By Our Reporter
The Nasarawa State Government has restated its commitment to enforce the recently assented executive order banning street begging and hawking across the state.
Hajiya Halima Jabiru, state Commissioner for Women Affairs, made this known while briefing journalists shortly after the monthly state executive council meeting at the Government House, on Wednesday.
According to the Commissioner, following the signing into law by Governor Abdullahi Sule of the executive order banning street begging, the state government is making arrangement to deport nearly 30, 000 almajiri, who are under the age of ten, from the state and to reconnect them with their states of origin.
Hajiya Jabiru further disclosed that presently, there are 63, 356 almajiri on the street across the state, out of which 40, 000 are indigenes of Nasarawa State.
“You will agree with me that since the assumption of His Excellency, Engineer Abdullahi Sule as the Governor of Nasarawa State, he has shown some concern and worry about the way and manner our children are left on the streets, under aged children for that matter being abused and neglected on the street,” she said.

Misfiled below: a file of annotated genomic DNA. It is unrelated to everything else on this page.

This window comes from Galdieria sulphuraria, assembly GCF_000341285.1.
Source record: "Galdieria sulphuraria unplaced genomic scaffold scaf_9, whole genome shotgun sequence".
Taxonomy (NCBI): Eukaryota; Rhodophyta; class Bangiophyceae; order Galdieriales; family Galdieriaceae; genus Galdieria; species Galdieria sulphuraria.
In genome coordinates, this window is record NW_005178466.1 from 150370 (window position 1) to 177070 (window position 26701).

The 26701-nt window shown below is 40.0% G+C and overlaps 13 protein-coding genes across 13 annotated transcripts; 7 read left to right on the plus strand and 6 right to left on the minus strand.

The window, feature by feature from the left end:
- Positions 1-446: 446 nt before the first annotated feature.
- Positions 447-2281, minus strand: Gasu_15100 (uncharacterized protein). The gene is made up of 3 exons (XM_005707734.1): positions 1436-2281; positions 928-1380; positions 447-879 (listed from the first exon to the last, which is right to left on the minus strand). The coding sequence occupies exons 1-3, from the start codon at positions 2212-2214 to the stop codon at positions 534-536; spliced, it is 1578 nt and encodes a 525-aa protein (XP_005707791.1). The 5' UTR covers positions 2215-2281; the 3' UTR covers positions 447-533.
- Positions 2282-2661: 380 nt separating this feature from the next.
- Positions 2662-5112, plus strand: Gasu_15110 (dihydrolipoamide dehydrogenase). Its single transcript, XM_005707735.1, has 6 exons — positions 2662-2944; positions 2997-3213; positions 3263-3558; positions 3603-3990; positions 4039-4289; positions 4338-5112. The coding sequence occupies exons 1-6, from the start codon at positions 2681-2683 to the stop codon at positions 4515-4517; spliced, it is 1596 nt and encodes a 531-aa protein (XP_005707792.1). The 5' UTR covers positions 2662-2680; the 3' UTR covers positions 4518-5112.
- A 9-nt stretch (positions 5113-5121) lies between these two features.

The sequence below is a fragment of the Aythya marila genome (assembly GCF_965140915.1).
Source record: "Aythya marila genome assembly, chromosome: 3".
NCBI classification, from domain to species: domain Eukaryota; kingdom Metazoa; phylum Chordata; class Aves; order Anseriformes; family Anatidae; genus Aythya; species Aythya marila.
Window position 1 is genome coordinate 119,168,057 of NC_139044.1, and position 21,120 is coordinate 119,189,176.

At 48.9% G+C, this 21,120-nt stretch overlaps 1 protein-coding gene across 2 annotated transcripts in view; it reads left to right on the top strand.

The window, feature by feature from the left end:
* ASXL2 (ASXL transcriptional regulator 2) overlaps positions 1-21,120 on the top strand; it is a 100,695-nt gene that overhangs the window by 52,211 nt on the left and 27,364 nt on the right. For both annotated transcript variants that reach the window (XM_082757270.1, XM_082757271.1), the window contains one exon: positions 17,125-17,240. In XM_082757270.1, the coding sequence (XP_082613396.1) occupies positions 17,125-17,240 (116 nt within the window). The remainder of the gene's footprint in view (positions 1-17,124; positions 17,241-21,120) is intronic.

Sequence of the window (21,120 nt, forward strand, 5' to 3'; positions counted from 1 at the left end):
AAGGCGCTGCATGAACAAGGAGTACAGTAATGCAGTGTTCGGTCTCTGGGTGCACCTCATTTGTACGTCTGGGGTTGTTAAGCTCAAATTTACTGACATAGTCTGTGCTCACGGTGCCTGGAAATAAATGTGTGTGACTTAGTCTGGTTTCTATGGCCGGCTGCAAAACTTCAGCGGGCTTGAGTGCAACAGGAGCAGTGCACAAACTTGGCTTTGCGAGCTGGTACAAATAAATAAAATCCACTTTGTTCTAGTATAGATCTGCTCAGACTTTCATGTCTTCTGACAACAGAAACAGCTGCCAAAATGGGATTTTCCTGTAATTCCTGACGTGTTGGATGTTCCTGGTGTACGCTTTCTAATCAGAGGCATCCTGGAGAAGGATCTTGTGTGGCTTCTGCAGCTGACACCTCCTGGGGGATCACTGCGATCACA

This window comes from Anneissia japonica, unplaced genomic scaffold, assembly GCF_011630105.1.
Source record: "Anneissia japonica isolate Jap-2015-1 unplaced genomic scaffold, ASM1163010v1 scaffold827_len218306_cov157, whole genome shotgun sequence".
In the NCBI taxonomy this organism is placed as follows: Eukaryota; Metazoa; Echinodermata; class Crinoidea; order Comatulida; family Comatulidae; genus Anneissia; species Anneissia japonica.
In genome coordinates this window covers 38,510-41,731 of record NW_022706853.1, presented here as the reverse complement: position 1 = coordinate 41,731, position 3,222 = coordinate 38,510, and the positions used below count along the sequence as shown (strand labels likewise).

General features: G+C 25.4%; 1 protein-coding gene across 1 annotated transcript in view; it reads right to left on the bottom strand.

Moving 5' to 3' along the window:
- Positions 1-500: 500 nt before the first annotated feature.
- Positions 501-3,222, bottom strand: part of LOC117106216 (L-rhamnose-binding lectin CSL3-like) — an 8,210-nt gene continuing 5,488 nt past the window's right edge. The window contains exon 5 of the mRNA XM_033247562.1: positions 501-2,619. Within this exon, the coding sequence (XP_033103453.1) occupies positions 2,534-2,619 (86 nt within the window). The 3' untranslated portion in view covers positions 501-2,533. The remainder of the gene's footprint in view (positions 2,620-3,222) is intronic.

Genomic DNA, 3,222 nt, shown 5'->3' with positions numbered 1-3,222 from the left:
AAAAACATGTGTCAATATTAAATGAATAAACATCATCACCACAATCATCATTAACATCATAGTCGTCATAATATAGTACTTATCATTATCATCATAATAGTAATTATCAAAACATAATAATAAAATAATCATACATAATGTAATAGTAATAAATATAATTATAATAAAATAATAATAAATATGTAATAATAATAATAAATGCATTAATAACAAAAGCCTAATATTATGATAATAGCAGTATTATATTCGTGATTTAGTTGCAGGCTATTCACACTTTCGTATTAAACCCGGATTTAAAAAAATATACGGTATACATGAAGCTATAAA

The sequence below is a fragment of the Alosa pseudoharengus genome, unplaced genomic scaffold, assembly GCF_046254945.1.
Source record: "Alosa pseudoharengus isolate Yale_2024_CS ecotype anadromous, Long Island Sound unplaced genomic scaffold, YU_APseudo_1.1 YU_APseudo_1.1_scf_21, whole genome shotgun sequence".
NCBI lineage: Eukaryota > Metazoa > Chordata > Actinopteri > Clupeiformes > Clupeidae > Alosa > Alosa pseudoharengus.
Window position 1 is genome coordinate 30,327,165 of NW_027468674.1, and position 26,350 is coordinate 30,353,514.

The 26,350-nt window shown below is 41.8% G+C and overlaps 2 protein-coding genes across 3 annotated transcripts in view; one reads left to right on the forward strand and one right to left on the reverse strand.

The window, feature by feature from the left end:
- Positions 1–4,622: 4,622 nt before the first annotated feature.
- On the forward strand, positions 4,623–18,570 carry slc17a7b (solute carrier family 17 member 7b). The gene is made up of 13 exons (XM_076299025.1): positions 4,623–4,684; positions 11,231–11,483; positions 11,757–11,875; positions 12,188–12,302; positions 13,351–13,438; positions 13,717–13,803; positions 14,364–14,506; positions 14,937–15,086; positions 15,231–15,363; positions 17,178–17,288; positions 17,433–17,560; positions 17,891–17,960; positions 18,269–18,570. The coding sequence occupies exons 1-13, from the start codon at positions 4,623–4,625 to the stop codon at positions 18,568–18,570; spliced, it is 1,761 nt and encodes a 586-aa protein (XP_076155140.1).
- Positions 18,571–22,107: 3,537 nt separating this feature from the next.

She pointed out that for those who are ten years and above, government will allow them to continue to remain in the state but under strict supervision, stressing that government will make sure such almajiri obtain both formal and informal education.
Hajiya Jabiru added that the ministries of women affairs, justice and education, will take up the mater towards ensuring that the 40, 000 indigenous almajiri that will be allowed in Tsangaya schools, also obtain western education.
The commissioner however threatened that any breach in the law will be dealt with decisively by government, with the hope that soon, children will be taken off the street in Nasarawa State.